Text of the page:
Multilateral Netting Reloaded
By Eleanor Hill, Editor
Multilateral netting is one of the most underestimated ways to optimise intercompany payments and group performance. In this Executive Interview, Eleanor Hill, Editor, asks Martin Bellin, Founder and CEO of the BELLIN Group, to explain why multilateral netting deserves a little more attention, and how treasurers can make the most of it.
Eleanor Hill (EH): First things first: what exactly is multilateral netting and why should treasurers be interested?
Martin Bellin (MB): In simple terms, multilateral netting is the evolution of bilateral netting – and involves group treasury running a netting centre to handle all intercompany payments. This acts as a reconciliation hub across the entire group: information about payables and receivables is delivered by the respective group companies to the netting centre and settled for the eligible subsidiaries by the netting centre. This avoids direct payments between the different subsidiaries, increases transparency and visibility and vastly reduces the number of intercompany payments within the group.
EH: So, is multilateral netting an accounting topic or a treasury topic?
MB: That’s a good question, because any process that begins with the reconciliation of every single invoice issued within the corporate group is an accounting procedure. But as a result of that reconciliation, it is possible to run a multilateral netting process straight away, which is a treasury responsibility, because treasury has to cover the interest on any positions caused by unreconciled and unpaid invoices as well as the associated FX risk.
As such, multilateral netting is a cross-functional effort – and seeing it this way is one of the key ingredients for success. So, if the treasury function wants to implement a multilateral netting process, they should get accounting on board. Buy-in from both sides is essential and both accounting and treasury stand to benefit.
Interestingly, the fact that multilateral netting is a cross-functional challenge is also a factor in why netting is not always considered important. Treasury tends not to see the value in optimised reconciliation; and accounting often won't mind the unfair interest allocation and the associated FX risk because there is nothing for them to book.
Furthermore, because multilateral netting primarily serves to reduce the number of bilateral payments between subsidiaries, groups that have an insignificant volume of such intercompany payments often don’t see the value of multilateral netting. But intercompany netting is merely one step in a longer process chain – and, when implemented successfully, it can lead to optimisation opportunities across the entire chain.
EH: With that in mind, what are the potential benefits of performing multilateral netting? What efficiencies might treasurers see?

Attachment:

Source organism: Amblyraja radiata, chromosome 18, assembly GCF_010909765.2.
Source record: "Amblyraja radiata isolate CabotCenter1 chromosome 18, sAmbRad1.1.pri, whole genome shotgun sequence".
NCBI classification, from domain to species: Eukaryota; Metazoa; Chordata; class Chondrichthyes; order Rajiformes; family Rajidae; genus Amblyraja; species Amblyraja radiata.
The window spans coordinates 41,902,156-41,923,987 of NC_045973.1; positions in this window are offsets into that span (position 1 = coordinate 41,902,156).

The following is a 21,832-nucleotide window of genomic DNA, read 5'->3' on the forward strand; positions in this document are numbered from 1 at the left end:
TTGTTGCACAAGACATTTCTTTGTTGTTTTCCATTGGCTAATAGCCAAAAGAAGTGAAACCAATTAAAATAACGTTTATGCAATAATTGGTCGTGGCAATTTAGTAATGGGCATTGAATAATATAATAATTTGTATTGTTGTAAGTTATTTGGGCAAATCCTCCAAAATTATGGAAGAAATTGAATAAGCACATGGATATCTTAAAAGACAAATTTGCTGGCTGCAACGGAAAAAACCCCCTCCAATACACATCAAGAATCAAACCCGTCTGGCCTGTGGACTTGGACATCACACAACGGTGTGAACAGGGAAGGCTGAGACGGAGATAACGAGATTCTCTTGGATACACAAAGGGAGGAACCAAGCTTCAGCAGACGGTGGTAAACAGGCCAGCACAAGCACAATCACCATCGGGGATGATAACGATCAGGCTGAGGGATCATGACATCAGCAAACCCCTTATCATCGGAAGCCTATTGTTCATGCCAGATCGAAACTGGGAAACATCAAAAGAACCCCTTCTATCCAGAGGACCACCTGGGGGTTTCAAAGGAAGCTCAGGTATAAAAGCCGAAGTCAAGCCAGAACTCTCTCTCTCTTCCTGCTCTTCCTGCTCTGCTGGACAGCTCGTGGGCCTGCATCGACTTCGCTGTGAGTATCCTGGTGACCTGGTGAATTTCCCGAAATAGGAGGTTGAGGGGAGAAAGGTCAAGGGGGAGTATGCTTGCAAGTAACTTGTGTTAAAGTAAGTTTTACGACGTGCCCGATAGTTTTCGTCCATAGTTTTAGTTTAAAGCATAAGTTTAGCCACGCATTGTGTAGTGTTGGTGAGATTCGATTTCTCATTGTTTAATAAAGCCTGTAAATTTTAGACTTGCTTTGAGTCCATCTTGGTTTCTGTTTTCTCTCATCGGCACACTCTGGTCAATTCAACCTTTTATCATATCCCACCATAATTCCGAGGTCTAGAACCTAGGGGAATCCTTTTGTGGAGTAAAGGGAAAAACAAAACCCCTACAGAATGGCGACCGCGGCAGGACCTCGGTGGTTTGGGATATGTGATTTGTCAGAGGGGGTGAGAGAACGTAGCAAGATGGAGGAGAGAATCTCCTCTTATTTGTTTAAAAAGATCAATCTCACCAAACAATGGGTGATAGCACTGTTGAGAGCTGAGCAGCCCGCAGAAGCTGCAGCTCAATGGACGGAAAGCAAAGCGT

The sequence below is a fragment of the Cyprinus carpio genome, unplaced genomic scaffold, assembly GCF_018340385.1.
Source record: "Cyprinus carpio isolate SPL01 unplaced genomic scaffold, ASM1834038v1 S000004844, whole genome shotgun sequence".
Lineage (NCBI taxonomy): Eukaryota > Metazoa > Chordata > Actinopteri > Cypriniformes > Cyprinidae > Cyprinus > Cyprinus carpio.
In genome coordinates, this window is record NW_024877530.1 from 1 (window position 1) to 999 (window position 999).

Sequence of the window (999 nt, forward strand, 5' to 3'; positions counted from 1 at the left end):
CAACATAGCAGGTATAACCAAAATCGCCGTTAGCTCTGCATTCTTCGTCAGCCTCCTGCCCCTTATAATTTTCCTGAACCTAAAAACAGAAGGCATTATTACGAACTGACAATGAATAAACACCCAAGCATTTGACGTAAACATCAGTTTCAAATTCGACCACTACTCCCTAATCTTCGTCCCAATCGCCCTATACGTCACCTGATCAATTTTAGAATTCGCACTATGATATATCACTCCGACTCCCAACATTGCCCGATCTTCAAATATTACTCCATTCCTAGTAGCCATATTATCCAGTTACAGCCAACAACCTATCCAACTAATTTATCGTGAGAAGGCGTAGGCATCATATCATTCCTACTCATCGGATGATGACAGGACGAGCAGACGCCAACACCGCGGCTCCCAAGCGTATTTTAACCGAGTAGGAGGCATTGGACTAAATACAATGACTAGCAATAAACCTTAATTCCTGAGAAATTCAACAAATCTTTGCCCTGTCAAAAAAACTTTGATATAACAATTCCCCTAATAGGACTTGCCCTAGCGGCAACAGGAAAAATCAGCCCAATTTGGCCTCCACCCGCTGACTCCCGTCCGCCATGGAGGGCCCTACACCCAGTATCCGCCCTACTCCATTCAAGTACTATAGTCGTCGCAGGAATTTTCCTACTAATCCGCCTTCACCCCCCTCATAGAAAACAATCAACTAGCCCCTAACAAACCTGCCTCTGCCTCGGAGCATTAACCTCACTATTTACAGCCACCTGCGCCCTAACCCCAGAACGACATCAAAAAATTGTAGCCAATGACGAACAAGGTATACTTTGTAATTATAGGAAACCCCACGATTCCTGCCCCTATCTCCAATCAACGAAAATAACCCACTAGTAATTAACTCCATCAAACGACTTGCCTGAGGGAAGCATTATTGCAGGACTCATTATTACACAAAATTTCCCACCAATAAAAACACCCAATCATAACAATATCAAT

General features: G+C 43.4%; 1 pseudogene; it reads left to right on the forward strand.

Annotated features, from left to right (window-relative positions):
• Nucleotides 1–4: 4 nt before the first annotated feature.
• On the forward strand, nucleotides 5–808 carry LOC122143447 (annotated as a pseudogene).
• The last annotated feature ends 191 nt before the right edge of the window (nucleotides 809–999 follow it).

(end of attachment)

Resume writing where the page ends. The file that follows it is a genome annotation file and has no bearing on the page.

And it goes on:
MB: If implemented successfully, there are benefits on many different levels. But to give you an idea, I always say that a company which is not performing multilateral netting must be able to afford it!
On the foreign exchange (FX) side, one benefit sits with subsidiaries’ sales organisations. Often, they are supposed to buy their products at the group level and then sell them in the local markets. As a result of this activity, they are frequently exposed to FX risk because they are invoiced in foreign currency. And understandably, these subsidiaries are typically unequipped with the resources or knowledge to mitigate that risk effectively.
This leads to a tremendous uncontrolled risk within the group, which is the last thing a CFO wants. To address this, there are two choices a company can make: either change the invoicing currency, or implement netting. Implementing netting is arguably much easier as it does not require any change in invoicing procedures. In addition, multilateral netting allows for the FX risk to be transferred from the subsidiaries to the group company, which is in a far better position to manage this risk. In fact, in many corporates, it is the netting centre itself that manages the entire FX risk of the group.
Another benefit of multilateral netting can be found in intercompany invoicing and the level of visibility over cash flows. Subsidiaries tend to make bulk payments at regular intervals to settle intercompany invoices – and for each payment day in every company, the treasurer has to check if there are any intercompany financing issues, because many companies are funded by the central treasury.
But when these bulk payments are concentrated into one or two days a month, it is not easy to predict when cash is available, or when cash is needed, at a subsidiary level. With multilateral netting in place, the treasurer can check the status of each subsidiary every single day – and the financing of the subsidiaries becomes much more efficient for both sides.
In short, multilateral netting can significantly reduce treasury’s workload around intercompany financing, improve cash visibility, and lead to more effective management of FX risk. And there are also benefits for accounting, such as automated posting for intercompany invoices.